ITUBERA, Brazil — Michelin´s natural rubber plantations in the Brazilian jungle provide only a fraction of the tire maker´s NR needs, but research conducted there may have a huge impact on the world´s supply of the integral ingredient in tires.
The focus of the research is microcyclus ulei, or South American leaf blight. The dreaded fungus attacks Hevea Brasiliensis rubber trees, causing their leaves to drop and thus reduce the photosynthesis needed so their light-colored bark can produce latex.
The blight, which some say has been around as long as the trees themselves, now has spread to continents where 93 percent of the world´s natural rubber is produced, according to Dominique Garcia, the head of the microcyclus research project taking place in Brazil.
The project is a joint effort between his employer, CIRAD-the French government´s Centre de Cooperation Internationale en Recherche Agronomique pour le Developpement-and plantation owner Michelin.
Just as the seeds of the Hevea trees that are native only to Brazil were smuggled out of the country more than a century ago to spawn other plantations, so too can the leaf blight travel across national borders and oceans.
"If it spreads, it would be an ecological, economic and social disaster," Garcia said, noting that an Australian group that studies such things rates the potential spread of microcyclus among the 10 worst threats to international agricultural commerce.
The climate, soil, elevation and all the other natural conditions that are most ideal for growing rubber trees also provide an ideal environment for microcyclus ulei.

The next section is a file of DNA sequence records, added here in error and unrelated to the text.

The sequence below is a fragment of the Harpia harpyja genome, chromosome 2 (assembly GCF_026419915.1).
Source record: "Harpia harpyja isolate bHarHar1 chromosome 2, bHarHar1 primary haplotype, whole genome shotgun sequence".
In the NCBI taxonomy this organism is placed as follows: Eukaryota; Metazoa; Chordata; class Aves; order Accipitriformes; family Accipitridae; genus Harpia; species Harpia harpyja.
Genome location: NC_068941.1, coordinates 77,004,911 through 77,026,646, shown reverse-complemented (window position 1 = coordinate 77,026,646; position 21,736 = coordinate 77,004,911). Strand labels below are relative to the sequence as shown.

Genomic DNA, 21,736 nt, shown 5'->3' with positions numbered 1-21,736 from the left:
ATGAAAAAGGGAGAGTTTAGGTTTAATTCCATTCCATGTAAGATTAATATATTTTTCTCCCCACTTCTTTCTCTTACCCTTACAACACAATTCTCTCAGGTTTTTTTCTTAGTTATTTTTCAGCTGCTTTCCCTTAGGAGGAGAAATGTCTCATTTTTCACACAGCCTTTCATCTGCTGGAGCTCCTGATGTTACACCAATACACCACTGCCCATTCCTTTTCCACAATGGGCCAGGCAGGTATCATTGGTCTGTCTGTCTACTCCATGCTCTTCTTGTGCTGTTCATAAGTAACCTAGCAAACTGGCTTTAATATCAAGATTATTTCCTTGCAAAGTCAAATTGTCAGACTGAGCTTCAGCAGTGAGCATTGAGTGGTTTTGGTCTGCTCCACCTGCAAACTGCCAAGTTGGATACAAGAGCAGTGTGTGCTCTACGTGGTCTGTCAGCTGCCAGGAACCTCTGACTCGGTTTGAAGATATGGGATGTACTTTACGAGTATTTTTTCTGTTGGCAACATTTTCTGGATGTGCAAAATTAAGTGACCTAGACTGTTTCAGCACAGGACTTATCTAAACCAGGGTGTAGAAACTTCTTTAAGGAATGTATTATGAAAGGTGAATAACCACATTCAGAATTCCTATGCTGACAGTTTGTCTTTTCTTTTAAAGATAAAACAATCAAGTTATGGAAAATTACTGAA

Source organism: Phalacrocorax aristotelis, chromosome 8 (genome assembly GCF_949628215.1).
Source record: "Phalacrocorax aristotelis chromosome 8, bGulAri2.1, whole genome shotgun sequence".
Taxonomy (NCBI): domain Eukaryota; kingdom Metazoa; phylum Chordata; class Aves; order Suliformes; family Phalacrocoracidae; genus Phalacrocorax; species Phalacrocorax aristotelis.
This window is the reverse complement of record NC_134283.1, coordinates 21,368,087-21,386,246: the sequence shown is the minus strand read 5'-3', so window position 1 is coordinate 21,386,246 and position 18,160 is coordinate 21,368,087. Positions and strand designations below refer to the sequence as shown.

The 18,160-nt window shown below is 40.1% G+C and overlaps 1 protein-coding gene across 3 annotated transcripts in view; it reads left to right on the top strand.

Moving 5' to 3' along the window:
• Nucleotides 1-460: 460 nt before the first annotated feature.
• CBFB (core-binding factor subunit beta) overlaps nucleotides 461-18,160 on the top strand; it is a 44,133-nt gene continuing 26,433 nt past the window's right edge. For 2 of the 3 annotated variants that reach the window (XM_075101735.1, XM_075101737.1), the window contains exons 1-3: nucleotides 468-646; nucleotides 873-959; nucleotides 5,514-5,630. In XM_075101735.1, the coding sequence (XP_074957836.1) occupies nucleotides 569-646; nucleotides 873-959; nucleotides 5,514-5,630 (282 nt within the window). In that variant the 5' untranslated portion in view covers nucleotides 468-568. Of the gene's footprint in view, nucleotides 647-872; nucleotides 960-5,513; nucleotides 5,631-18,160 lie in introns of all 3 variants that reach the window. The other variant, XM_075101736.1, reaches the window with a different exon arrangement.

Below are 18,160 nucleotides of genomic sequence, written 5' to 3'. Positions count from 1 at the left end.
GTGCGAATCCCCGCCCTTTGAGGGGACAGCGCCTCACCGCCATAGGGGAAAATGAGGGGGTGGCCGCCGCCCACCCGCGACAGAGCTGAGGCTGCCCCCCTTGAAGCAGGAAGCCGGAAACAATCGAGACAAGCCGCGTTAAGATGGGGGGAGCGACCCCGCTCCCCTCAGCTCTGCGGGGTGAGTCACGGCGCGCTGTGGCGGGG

Because both the rubber trees and the fungus are native to Brazil, this nation is the focus of research to develop trees that are resistant to attack.
´Green Gold Project´
Research takes place both in a laboratory and on nearly 2,500 acres where trees undergo field testing at the Michelin plantation. In the lab, more than 100 strains of the fungus are being studied and classified by virulence. In the field, 3,000 new trees are evaluated each year. So far, 14 fungus-resistant varieties of Hevea have been identified.
Through grafting-sort of like a botanic vaccination-productive rubber trees can absorb fungus-resistant characteristics. In the meantime, more naturally fungus-resistant strains of trees are being developed, though Garcia said it can take 20 years of research to verify that a new strain will prove resistant enough to be recommended for widespread planting.
Controlling the fungus and producing stronger trees is only one focus of the research taking place at Michelin´s "Green Gold Project." Researchers also are developing ways to enhance the health of family farms and are helping to return one of the few nearly virgin areas of the Atlantic rain forest to its natural state.
Michelin has had a presence in the Brazilian Atlantic rain forest, some 15 degrees south of the equator and just inland from the Atlantic Ocean, since the early 1980s, when it purchased a rubber plantation that Firestone had planted in the early 1950s.
Michelin also owns a larger plantation, Mato Grosso, in southwestern Brazil and owns a 20-percent equity in plantations in three African countries. It calls its facility near the Brazilian coast the Ouro Verde (Green Gold) Project.